Not just hermits

Buddhist tzaddikim?

(Hotoke sennin kami sennin; “A thousand Buddhas, a thousand gods”)


The world may be full of bad people, but there are also many good people as well, including people good enough to be compared to bodhisattvas or benevolent deities.


This simple noun phrases comprises a doubled use of the number-noun 千人 (sennin), “one thousand people.” The first use follows the noun 仏 (hotoke), “Buddha,” or a kind and enlightened person with the Buddha-spirit; the second follows 神 (kami), “god.”


Compare and contrast with a similarly optimistic oni-focused saying from a while back.

My sources say that 千人 is used to suggest “a large number of people,” but it’s worth noting that there also seems to be a concept of 千仏 (senbutsu, “one thousand Buddhas,”) according to which there were / are / will be a thousand Buddhas over the course of the three past, present, and future kalpas of cosmic time. Let me stress that this isn’t a definite causal connection, but rather an interesting correspondence. Those interested in investigating further can check the source, a late 18th-century CE sharebon called the 太平楽巻物 (Taihei raku no makimono), by Morishima Churyo.

Some versions may include a comma between the two halves.

Example sentence:


(“Saikin no nyuusu wa oni no you na akunin-tachi no akuji bakkari de, ochikonjaisou. Kono yo wa hotoke sennin kami sennin mo iru no wo wasurenai you ni ganbaranakucha.”)

[“The recent news has been a parade of evil deeds by demonically evil people, and I feel like I’m going to fall into a depression. I have to make sure to not forget that there are also plenty of saints.”]

Posted in Japanese, Kotowaza | Tagged , , , , , | Leave a comment

A day for lying in


Literally: empty – birth / arbitrary – delusion – explanation

Alternately: Groundless remarks. False statements. Talking nonsense; making irresponsible comments; shooting off at the mouth.

Notes: This is another two-two-character-compound-compound: 虚誕 refers to not just falsehoods but exaggerated falsehoods, while 妄説 refers to unsupported assertions or false claims. The latter term can be pronounced bousetsu when used on its own, but not in this four-character compound.

This usage of 誕 is a bit of a revelation to me, actually – it’s almost only ever used in modern Japanese as part of the term 誕生 (tanjou), “birth.” Apparently the combination of 言, “word,” and 延, “extend” originally meant “words that extend beyond reality” – i.e. a falsehood. It can also mean “(speaking of) things as one wants them to be (rather than how they really are),” and at this point we have to be careful because the folk etymologies bridging the gap to “birth” practically jump at you… but assuming them to be true without in-depth research would just be another case of 虚誕妄説!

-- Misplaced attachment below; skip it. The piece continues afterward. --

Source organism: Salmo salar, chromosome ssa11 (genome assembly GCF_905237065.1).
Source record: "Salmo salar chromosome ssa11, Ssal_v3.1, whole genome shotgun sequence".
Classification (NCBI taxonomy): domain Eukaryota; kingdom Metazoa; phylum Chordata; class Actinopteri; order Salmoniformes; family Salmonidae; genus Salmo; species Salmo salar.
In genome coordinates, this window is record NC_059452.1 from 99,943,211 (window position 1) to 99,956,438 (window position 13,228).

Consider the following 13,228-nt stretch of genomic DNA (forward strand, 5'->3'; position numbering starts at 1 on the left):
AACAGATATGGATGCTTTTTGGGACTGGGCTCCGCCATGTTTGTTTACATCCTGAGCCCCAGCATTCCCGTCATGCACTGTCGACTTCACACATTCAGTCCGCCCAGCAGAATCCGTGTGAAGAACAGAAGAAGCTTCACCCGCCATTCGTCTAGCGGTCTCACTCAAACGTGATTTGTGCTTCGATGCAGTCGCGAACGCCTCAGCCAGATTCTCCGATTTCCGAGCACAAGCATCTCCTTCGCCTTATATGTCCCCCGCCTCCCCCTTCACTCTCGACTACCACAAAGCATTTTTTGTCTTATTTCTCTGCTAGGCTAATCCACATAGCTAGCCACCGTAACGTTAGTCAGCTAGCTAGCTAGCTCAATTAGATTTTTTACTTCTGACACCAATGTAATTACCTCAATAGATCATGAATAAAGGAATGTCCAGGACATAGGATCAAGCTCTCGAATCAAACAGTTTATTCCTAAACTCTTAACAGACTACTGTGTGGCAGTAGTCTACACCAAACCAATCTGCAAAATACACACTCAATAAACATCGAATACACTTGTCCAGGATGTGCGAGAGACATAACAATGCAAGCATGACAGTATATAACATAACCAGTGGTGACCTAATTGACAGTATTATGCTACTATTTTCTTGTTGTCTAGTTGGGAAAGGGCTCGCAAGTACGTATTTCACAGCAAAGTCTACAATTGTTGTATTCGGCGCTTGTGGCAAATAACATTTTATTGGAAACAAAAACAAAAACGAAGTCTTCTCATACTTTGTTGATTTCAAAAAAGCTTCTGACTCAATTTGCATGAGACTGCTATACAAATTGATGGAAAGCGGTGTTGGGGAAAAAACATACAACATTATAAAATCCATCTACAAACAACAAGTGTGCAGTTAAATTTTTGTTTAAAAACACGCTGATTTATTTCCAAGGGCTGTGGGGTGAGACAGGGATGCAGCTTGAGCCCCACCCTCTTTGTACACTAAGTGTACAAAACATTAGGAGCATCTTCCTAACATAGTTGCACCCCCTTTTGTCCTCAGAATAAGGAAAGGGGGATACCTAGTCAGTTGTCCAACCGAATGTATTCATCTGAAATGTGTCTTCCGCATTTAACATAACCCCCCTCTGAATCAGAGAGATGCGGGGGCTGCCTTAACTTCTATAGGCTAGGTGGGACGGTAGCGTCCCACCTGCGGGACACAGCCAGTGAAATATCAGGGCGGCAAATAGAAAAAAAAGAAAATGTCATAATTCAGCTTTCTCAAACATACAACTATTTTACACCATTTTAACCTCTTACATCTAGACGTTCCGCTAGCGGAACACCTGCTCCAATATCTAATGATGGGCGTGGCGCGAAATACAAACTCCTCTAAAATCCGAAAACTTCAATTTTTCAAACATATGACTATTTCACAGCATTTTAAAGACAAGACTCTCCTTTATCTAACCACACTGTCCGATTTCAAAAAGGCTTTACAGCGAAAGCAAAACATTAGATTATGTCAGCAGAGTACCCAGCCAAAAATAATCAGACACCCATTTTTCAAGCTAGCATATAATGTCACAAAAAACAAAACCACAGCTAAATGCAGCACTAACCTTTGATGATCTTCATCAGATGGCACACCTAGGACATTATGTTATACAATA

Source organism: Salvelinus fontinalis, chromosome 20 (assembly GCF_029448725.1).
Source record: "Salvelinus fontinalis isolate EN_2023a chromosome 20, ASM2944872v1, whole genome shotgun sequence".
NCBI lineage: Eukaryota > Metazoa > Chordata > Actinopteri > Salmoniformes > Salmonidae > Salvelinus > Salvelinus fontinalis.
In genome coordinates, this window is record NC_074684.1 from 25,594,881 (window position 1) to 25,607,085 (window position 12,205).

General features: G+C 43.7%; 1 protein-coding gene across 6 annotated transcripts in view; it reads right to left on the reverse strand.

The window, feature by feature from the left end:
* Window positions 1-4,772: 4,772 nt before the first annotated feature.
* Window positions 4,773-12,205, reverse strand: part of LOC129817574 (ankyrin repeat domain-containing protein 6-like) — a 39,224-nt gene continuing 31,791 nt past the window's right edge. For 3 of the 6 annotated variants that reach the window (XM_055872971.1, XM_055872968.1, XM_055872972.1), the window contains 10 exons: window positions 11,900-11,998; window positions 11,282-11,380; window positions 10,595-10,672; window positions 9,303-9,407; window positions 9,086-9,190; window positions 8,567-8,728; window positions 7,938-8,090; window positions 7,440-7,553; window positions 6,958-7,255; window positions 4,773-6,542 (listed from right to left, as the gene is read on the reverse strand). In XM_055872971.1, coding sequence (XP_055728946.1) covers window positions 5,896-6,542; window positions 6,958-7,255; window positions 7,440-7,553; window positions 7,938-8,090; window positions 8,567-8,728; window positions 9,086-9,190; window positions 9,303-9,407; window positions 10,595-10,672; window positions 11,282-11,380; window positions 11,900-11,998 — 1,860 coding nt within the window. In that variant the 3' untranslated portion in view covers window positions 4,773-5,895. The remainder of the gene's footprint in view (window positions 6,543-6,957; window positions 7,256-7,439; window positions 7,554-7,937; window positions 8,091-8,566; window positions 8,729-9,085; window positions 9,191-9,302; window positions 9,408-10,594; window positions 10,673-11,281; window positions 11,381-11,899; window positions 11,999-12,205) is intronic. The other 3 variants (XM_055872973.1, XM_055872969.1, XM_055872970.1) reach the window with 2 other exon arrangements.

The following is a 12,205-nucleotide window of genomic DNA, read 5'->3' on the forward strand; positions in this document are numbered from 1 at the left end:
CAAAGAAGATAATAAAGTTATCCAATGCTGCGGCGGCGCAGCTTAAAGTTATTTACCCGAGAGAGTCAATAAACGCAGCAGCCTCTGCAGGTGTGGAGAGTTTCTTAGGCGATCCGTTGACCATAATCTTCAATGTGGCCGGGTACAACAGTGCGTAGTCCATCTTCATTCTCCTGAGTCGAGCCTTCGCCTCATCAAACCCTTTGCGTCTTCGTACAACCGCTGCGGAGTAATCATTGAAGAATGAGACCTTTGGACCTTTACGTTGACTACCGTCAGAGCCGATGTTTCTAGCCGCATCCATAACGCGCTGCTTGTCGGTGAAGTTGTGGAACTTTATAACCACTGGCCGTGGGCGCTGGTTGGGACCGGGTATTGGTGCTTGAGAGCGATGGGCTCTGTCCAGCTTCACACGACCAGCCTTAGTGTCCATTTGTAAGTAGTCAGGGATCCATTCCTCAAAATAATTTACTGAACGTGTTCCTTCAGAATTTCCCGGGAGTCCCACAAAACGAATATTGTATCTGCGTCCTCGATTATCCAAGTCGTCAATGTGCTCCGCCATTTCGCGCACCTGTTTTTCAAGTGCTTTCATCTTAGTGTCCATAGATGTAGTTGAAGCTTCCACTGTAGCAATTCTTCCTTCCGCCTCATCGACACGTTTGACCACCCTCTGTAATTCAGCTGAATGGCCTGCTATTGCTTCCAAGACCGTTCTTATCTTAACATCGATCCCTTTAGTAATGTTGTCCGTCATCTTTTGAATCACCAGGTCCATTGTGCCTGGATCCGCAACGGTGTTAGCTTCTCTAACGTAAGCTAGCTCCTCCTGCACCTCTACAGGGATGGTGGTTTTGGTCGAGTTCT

Apparently also the name of a (fake) game whose (fake) development was announced on April Fool’s Day one year.

Posted in Japanese, Yojijukugo | Tagged , , , , , , | Leave a comment

Wer anderen eine Grube gräbt

fällt zusammen hinein?

(Hito wo norowaba ana futatsu; “If you place a curse, [dig] two holes”)


If you try to harm others, harm will come (back) to you. More literally, if you curse someone to death, their dying grudge will afflict and kill you in turn, so that your initial malevolence results in two graves being needed. “Curses, like chickens, come home to roost.”


We begin with the noun 人 (hito), “person,” marked as the object of a verb by the particle を (wo). What acts on the person is the only verb present: 呪う (norou), in imperfective form with the hypothetical particle ば (ba) attached. This is followed by a noun phrase comprising noun 穴 (ana), “hole,” and number 二つ (futatsu), “two.” We can imagine some elided final verb to make a complete sentence, but usage examples suggest that the whole saying is commonly used as a noun phrase.


Making the “holes” (穴) explicitly graves (墓, haka) is considered an error. On the other hand, it’s okay to use the perfective form 呪え with the conditional ば instead of imperfective and hypothetical – in other words, it’s okay to say “when” rather than “if.”

This phrase comes to us from the Ise Monogatari, a Heian-era narrative poetic collection.

Example sentence:


(“Yamero! Tatoe teki wo utte mo, aitsu no mikata ga fukushuu wo shi ni yatte kuru dake nanda. Hito wo norowaba ana futatsu da yo.”)

[“Stop! Even if you strike down your foe, his allies will only come for revenge. If you go to kill someone, dig your own grave too.”]

Posted in Japanese, Kotowaza | Tagged , , , , , , , , | Leave a comment

More likely when the person at the center is rotten


Literally: morning – fly (the insect, not the verb) – evening – mosquito

Alternately: A troublesome situation or gloomy atmosphere caused by an assemblage of narrow-minded, trivial people. Like being surrounded by clouds of flies in the morning and clouds of mosquitoes in the evening.